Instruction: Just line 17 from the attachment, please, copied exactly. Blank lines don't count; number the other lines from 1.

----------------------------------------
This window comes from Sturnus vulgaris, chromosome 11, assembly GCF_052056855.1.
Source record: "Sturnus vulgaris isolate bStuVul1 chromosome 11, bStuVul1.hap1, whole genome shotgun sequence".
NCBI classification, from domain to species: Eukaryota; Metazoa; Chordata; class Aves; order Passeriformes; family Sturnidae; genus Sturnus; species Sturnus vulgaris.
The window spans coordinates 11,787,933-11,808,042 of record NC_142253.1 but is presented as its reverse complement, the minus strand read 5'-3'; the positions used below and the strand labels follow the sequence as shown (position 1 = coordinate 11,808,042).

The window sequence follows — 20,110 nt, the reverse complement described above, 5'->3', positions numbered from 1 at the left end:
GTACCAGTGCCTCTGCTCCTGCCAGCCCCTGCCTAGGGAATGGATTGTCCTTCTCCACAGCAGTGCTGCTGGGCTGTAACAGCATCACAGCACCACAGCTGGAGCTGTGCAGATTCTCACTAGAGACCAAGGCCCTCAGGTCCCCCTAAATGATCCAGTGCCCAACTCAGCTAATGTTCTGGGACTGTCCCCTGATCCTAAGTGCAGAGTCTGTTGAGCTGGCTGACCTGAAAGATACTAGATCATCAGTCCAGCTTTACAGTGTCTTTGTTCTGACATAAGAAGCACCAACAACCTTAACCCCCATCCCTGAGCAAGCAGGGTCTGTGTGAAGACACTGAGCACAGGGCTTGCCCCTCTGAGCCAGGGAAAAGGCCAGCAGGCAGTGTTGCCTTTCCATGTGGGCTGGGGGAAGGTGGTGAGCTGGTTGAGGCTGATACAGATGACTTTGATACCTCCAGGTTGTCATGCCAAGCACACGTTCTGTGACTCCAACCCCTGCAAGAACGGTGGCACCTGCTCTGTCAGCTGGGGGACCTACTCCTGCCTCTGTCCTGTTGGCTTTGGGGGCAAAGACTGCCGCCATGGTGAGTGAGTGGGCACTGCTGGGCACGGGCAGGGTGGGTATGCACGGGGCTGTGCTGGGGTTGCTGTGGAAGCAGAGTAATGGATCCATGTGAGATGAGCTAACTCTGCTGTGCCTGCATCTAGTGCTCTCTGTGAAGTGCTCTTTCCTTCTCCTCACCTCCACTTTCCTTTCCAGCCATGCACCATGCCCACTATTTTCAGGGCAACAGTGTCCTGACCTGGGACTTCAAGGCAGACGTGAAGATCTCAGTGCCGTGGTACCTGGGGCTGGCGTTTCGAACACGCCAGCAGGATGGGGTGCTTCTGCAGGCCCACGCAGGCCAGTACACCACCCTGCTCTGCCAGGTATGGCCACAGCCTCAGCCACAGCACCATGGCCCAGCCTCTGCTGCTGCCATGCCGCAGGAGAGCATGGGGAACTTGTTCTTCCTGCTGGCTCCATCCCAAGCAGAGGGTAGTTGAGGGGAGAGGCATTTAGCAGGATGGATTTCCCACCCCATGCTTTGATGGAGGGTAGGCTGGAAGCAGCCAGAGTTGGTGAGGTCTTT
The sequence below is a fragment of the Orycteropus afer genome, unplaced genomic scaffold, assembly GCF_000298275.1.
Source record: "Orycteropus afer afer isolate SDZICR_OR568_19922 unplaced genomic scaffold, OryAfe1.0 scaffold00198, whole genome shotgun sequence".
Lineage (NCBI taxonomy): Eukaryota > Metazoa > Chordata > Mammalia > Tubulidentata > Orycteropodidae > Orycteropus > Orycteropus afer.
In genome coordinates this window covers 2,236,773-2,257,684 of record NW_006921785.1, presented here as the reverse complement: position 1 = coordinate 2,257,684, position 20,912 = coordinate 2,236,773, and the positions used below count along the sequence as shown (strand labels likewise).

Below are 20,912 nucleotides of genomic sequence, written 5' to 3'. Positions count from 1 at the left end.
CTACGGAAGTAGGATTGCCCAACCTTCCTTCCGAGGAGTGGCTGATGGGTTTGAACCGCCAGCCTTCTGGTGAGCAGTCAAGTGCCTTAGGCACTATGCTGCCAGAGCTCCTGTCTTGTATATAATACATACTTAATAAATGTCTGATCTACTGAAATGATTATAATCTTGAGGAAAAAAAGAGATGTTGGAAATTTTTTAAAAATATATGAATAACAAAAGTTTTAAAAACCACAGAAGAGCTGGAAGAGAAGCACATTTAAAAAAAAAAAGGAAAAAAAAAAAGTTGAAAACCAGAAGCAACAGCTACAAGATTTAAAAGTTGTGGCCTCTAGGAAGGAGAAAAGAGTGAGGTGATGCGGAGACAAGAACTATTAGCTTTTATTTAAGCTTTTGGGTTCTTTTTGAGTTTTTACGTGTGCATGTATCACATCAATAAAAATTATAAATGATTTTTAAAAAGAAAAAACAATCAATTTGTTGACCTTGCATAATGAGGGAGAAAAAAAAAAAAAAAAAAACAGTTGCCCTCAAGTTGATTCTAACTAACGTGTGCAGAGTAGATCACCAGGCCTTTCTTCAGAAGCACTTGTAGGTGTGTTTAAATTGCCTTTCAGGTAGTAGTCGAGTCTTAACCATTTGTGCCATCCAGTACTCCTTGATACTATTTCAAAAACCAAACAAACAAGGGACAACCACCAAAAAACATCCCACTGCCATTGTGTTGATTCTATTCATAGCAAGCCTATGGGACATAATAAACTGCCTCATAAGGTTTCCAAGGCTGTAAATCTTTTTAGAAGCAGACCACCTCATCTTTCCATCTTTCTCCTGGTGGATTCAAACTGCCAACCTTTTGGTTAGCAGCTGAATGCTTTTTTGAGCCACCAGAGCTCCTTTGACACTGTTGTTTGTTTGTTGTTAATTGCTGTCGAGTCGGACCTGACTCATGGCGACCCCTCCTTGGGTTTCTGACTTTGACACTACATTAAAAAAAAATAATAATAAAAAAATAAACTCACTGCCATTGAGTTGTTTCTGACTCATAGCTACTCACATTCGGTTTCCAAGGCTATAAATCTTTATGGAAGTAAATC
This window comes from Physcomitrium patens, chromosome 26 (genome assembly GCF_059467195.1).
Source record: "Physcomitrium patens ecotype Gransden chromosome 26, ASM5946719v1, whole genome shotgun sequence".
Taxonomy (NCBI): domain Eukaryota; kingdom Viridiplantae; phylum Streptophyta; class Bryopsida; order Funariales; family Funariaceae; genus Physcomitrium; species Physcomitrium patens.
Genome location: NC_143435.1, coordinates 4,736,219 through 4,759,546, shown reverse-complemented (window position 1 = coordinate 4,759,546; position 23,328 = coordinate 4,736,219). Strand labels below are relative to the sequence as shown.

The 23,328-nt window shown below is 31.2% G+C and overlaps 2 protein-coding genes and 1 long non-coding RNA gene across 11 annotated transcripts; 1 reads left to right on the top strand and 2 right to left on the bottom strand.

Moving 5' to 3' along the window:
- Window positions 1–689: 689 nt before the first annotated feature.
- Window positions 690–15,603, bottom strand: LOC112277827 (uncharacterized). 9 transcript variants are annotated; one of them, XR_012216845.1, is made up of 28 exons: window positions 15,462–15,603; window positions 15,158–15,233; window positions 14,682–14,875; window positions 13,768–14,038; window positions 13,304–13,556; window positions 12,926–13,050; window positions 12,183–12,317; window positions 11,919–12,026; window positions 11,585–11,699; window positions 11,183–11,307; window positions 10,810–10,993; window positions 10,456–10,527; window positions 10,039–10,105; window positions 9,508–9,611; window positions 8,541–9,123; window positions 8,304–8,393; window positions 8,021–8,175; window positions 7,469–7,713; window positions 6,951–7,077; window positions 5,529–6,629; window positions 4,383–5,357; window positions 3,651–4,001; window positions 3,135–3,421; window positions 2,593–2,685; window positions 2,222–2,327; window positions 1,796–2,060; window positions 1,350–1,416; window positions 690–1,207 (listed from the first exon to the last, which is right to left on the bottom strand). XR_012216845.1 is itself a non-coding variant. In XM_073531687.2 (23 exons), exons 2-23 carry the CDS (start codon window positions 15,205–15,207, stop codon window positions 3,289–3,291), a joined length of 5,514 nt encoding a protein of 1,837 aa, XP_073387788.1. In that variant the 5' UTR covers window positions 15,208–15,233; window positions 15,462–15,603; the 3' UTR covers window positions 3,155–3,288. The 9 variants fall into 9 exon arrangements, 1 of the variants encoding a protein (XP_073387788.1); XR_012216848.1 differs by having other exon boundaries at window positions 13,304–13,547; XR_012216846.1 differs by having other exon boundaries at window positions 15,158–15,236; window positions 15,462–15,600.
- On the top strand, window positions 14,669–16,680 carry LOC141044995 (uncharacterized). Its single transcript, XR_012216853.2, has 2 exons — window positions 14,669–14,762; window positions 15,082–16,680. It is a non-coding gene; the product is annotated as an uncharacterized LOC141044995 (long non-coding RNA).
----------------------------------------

The 23,328-nt window shown below is 31.2% G+C and overlaps 2 protein-coding genes and 1 long non-coding RNA gene across 11 annotated transcripts; 1 reads left to right on the top strand and 2 right to left on the bottom strand.